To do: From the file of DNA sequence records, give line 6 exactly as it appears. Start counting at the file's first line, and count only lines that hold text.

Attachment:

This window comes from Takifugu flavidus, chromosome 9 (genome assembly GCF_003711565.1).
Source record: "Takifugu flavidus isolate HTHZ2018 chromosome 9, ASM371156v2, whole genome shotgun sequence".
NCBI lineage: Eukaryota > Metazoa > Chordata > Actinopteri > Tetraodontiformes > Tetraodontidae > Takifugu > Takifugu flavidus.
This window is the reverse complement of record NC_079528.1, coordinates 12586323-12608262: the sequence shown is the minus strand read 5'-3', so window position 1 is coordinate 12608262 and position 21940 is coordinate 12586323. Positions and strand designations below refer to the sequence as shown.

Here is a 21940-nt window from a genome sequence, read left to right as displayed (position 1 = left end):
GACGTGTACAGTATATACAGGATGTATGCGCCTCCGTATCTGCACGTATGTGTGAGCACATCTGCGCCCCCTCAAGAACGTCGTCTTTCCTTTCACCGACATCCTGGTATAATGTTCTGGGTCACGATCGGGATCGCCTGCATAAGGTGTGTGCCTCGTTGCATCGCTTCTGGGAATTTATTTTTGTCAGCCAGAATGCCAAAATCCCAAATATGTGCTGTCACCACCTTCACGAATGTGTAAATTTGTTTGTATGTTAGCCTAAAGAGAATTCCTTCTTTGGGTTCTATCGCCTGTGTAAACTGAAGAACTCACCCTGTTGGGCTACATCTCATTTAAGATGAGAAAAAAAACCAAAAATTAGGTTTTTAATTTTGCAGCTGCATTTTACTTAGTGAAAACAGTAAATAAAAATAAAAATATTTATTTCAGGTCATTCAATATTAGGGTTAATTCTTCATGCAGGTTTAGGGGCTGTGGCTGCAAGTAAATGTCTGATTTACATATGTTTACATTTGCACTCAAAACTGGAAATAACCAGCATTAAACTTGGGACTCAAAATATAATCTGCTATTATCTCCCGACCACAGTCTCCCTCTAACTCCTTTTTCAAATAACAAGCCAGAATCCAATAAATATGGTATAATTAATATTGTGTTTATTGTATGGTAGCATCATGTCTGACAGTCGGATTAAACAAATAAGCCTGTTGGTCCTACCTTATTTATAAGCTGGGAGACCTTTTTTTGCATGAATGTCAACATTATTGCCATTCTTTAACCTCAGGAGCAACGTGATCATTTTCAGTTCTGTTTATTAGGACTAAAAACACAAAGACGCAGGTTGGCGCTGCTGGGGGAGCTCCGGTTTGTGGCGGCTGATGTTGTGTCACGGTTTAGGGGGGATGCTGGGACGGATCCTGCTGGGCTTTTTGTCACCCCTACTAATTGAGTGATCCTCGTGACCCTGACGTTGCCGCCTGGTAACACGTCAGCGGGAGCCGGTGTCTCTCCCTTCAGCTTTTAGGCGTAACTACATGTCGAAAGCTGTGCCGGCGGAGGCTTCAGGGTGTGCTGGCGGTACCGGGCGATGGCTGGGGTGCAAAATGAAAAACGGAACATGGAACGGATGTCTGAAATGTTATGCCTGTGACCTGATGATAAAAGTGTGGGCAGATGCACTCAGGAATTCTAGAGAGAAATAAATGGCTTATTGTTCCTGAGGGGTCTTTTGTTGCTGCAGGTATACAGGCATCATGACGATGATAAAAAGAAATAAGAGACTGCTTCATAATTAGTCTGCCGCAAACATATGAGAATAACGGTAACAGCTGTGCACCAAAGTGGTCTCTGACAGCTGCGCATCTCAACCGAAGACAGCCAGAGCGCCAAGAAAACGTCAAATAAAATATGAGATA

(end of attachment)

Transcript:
GACGTGTACAGTATATACAGGATGTATGCGCCTCCGTATCTGCACGTATGTGTGAGCACATCTGCGCCCCCTCAAGAACGTCGTCTTTCCTTTCACCGACATCCTGGTATAATGTTCTGGGTCACGATCGGGATCGCCTGCATAAGGTGTGTGCCTCGTTGCATCGCTTCTGGGAATTTATTTTTGTCAGCCAGAATGCCAAAATCCCAAATATGTGCTGTCACCACCTTCACGAATGTGTAAATTTGTTTGTATGTTAGCCTAAAGAGAATTCCTTCTTTGGGTTCTATCGCCTGTGTAAACTGAAGAACTCACCCTGTTGGGCTACATCTCATTTAAGATGAGAAAAAAAACCAAAAATTAGGTTTTTAATTTTGCAGCTGCATTTTACTTAGTGAAAACAGTAAATAAAAATAAAAATATTTATTTCAGGTCATTCAATATTAGGGTTAATTCTTCATGCAGGTTTAGGGGCTGTGGCTGCAAGTAAATGTCTGATTTACATATGTTTACATTTGCACTCAAAACTGGAAATAACCAGCATTAAACTTGGGACTCAAAATATAATCTGCTATTATCTCCCGACCACAGTCTCCCTCTAACTCCTTTTTCAAATAACAAGCCAGAATCCAATAAATATGGTATAATTAATATTGTGTTTATTGTATGGTAGCATCATGTCTGACAGTCGGATTAAACAAATAAGCCTGTTGGTCCTACCTTATTTATAAGCTGGGAGACCTTTTTTTGCATGAATGTCAACATTATTGCCATTCTTTAACCTCAGGAGCAACGTGATCATTTTCAGTTCTGTTTATTAGGACTAAAAACACAAAGACGCAGGTTGGCGCTGCTGGGGGAGCTCCGGTTTGTGGCGGCTGATGTTGTGTCACGGTTTAGGGGGGATGCTGGGACGGATCCTGCTGGGCTTTTTGTCACCCCTACTAATTGAGTGATCCTCGTGACCCTGACGTTGCCGCCTGGTAACACGTCAGCGGGAGCCGGTGTCTCTCCCTTCAGCTTTTAGGCGTAACTACATGTCGAAAGCTGTGCCGGCGGAGGCTTCAGGGTGTGCTGGCGGTACCGGGCGATGGCTGGGGTGCAAAATGAAAAACGGAACATGGAACGGATGTCTGAAATGTTATGCCTGTGACCTGATGATAAAAGTGTGGGCAGATGCACTCAGGAATTCTAGAGAGAAATAAATGGCTTATTGTTCCTGAGGGGTCTTTTGTTGCTGCAGGTATACAGGCATCATGACGATGATAAAAAGAAATAAGAGACTGCTTCATAATTAGTCTGCCGCAAACATATGAGAATAACGGTAACAGCTGTGCACCAAAGTGGTCTCTGACAGCTGCGCATCTCAACCGAAGACAGCCAGAGCGCCAAGAAAACGTCAAATAAAATATGAGATA